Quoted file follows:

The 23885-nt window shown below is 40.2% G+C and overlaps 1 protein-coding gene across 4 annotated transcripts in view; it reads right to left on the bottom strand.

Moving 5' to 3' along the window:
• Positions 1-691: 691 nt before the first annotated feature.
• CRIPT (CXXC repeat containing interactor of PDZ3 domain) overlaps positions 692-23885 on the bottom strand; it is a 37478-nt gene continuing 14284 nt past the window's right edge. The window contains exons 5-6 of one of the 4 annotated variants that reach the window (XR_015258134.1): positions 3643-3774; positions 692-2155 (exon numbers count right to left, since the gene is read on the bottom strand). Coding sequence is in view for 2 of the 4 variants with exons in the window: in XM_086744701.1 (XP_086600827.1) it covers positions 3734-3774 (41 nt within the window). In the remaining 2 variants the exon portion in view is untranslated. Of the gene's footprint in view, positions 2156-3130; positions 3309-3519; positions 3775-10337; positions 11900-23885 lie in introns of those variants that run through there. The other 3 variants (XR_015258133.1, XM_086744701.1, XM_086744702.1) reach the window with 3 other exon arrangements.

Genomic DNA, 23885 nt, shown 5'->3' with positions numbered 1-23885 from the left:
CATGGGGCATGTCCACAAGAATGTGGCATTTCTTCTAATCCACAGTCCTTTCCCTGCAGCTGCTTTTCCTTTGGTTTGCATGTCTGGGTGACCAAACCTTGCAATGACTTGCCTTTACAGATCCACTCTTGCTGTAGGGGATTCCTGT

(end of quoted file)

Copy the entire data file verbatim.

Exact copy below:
The 23885-nt window shown below is 40.2% G+C and overlaps 1 protein-coding gene across 4 annotated transcripts in view; it reads right to left on the bottom strand.

Moving 5' to 3' along the window:
• Positions 1-691: 691 nt before the first annotated feature.
• CRIPT (CXXC repeat containing interactor of PDZ3 domain) overlaps positions 692-23885 on the bottom strand; it is a 37478-nt gene continuing 14284 nt past the window's right edge. The window contains exons 5-6 of one of the 4 annotated variants that reach the window (XR_015258134.1): positions 3643-3774; positions 692-2155 (exon numbers count right to left, since the gene is read on the bottom strand). Coding sequence is in view for 2 of the 4 variants with exons in the window: in XM_086744701.1 (XP_086600827.1) it covers positions 3734-3774 (41 nt within the window). In the remaining 2 variants the exon portion in view is untranslated. Of the gene's footprint in view, positions 2156-3130; positions 3309-3519; positions 3775-10337; positions 11900-23885 lie in introns of those variants that run through there. The other 3 variants (XR_015258133.1, XM_086744701.1, XM_086744702.1) reach the window with 3 other exon arrangements.

Genomic DNA, 23885 nt, shown 5'->3' with positions numbered 1-23885 from the left:
CATGGGGCATGTCCACAAGAATGTGGCATTTCTTCTAATCCACAGTCCTTTCCCTGCAGCTGCTTTTCCTTTGGTTTGCATGTCTGGGTGACCAAACCTTGCAATGACTTGCCTTTACAGATCCACTCTTGCTGTAGGGGATTCCTGT